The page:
Specific diagnosis. Most exercise programs will be tailored to address the underlying cause of the patient’s sciatic pain, such as a lumbar herniated disc or spinal stenosis. Doing the wrong type of exercise can worsen the sciatic pain, so it is important to get an accurate diagnosis from an osteopath prior to starting a program of sciatica exercises.

Hamstring stretching. Regardless of the diagnosis, most types of sciatica will benefit from a regular routine of hamstring stretching. The hamstrings are muscles located in the back of the thigh. Overly tight hamstrings increase the stress on the low back and often aggravate or even cause some of the conditions that result in sciatica.

Advanced Sciatica Exercises for Abdominal Muscles and Back Muscles

As the patient’s pain works out of the lower extremity (leg) and centralizes in the low back, the exercises typically are advanced to strengthen the low back and abdominal muscles to prevent recurrences of sciatic pain caused by a herniated disc.

Low back muscle strengthening exercises:
Upper back extension. In the prone position with hands clasped behind the lower back, raise the head and chest slightly against gravity (Figure 4) while looking at the floor (stay low). Begin by holding position for 5 seconds, and gradually work up to 20 seconds. Aim to complete 8-10 repetitions.
In the prone position with the head and chest lowered to the floor, lightly raise an arm and opposite leg slowly, with the knee locked, 2 to 3 inches from the floor (Figure 5). Begin by holding position for 5 seconds, and complete 8 to 10 repetitions. As strength builds, aim to hold position for 20 seconds.

Abdominal muscle strengthening exercises:
Curl-ups. For the upper abdominals, the patient should lie on the back with knees bent, arms folded across the chest, and the pelvis tilted to flatten the back. Then curl-up lifting the head and shoulders from the floor (Figure 6). Hold for two to four seconds, then slowly lower to starting position. As strength builds, aim to complete two sets of ten curls. Do not attempt to lift the head up too high, and bring the head and chest towards the ceiling. For patients with neck pain, place the hands behind the head to support the neck.

For the lower abdominals, tighten the lower stomach muscles and slowly raise the straight leg 8 to 12 inches from the floor (Figure 7), keeping the low back held flat against the floor. Hold leg raise for eight to 10 seconds, then slowly lower to starting position. As strength builds, aim to complete two sets of ten lifts.

Water exercises are also excellent to strengthen the lower abdominal muscles, and even just walking in waist-deep water can be helpful.

Degenerative Disc Disease Exercises While Lying on the Back

Examples of the dynamic lumbar stabilizing exercises done while on the back include:

  • Hook-lying march.
    While lying on the back on the floor, with knees bent and arms at sides, tighten the stomach muscles and slowly raise alternate legs 3 to 4 inches from the floor. Aim to ‘march’ for 30 seconds, for two to three repetitions, with 30-second breaks in between repetitions.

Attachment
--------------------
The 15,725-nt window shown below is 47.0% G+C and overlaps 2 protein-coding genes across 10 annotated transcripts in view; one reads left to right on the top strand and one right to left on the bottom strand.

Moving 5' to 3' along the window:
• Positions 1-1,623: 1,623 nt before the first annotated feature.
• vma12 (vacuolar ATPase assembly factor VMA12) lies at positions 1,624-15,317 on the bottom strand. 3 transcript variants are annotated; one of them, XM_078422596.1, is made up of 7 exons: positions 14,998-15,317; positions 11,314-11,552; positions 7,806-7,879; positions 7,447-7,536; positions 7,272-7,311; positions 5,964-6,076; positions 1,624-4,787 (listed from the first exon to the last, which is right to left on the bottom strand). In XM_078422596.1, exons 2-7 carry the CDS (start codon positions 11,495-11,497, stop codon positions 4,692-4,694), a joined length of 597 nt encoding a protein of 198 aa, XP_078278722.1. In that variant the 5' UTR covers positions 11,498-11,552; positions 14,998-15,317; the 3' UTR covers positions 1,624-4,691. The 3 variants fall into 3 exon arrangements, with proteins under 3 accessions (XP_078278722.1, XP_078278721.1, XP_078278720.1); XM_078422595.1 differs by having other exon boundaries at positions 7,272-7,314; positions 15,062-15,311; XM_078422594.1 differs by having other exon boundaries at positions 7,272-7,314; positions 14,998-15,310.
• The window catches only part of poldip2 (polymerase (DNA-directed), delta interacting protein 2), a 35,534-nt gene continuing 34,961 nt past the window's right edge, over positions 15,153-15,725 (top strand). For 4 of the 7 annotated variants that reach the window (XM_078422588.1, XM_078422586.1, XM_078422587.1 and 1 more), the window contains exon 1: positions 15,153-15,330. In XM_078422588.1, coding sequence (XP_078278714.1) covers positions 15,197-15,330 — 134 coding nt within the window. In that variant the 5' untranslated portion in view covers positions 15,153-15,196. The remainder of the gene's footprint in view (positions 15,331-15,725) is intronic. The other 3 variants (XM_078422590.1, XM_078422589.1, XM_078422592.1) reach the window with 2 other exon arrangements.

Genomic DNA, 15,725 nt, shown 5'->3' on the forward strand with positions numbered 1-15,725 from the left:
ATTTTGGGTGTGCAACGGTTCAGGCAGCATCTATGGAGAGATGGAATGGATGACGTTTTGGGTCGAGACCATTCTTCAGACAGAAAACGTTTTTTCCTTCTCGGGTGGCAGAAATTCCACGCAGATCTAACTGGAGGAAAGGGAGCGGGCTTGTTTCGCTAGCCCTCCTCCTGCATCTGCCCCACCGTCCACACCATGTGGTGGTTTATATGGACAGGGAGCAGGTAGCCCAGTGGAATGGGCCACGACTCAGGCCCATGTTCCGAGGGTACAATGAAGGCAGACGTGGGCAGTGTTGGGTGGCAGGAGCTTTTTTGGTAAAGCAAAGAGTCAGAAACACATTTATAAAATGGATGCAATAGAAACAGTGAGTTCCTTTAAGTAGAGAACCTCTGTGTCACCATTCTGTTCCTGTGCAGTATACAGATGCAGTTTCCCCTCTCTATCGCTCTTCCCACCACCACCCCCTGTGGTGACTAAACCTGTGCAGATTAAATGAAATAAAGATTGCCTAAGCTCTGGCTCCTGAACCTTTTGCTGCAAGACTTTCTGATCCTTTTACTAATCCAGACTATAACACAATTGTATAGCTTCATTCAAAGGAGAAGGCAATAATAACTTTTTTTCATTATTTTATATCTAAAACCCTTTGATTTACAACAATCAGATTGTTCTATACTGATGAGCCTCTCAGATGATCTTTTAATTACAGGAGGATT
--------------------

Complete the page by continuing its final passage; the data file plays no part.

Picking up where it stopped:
• Hook-lying march combination.
    Same exercise as described above, but includes raising and lowering the opposite arm over the head.
  • Bridging.
    Start by lying on the back with the knees bent, then slowly raise the buttocks from the floor. Hold bridge for eight to 10 seconds, then slowly lower to starting position. As strength builds, aim to complete two sets of ten bridges.

These exercises should all be performed with a rigid trunk. The pelvic tilt, tightening the lower stomach muscles and buttocks to flatten the back, can be used to find the most comfortable position for the
low back.

Degenerative Disc Disease Exercises While Lying on the Stomach

This same pelvic position (tightening the lower stomach muscles to flatten the lower back) is maintained while performing stabilizing exercises from the prone position (lying flat on the stomach):

  • Raise one leg behind with the knee slightly bent and no arch in the back or neck
  • Hold for four to six seconds, then slowly lower to starting position. As strength builds, aim to complete two sets of ten leg raises.
  • Lying face down, with elbows straight and arms stretched above the head, raise one arm and the opposite leg 2 to 3 inches off the floor. Hold for four to six seconds, then slowly lower to starting position. As strength builds, aim to complete two sets of opposite side raises.

Stabilizing exercises

These can be done in the 4-point position (kneeling on hands and knees), raising the arms and legs only as high as can be controlled, maintaining a stable trunk and avoiding any twisting or sagging:

  • Raise one leg behind with the knee slightly bent and no arch in the back or neck
  • Hold for four to six seconds, then slowly lower to starting position. As strength builds, aim to complete two sets of ten leg raises.
  • For a slightly more advanced exercise, raise one leg with the knee slightly bent and no arch in the back or neck and also raise the opposite arm
  • Hold for four to six seconds, then slowly lower to starting position. As strength builds, aim to complete two sets of ten leg

raises.

April 5th 2019
 

Philip Bayliss, St Albans Osteopathy, 43 Thames Street, Christchurch 8013 ☎️ 03 356 1353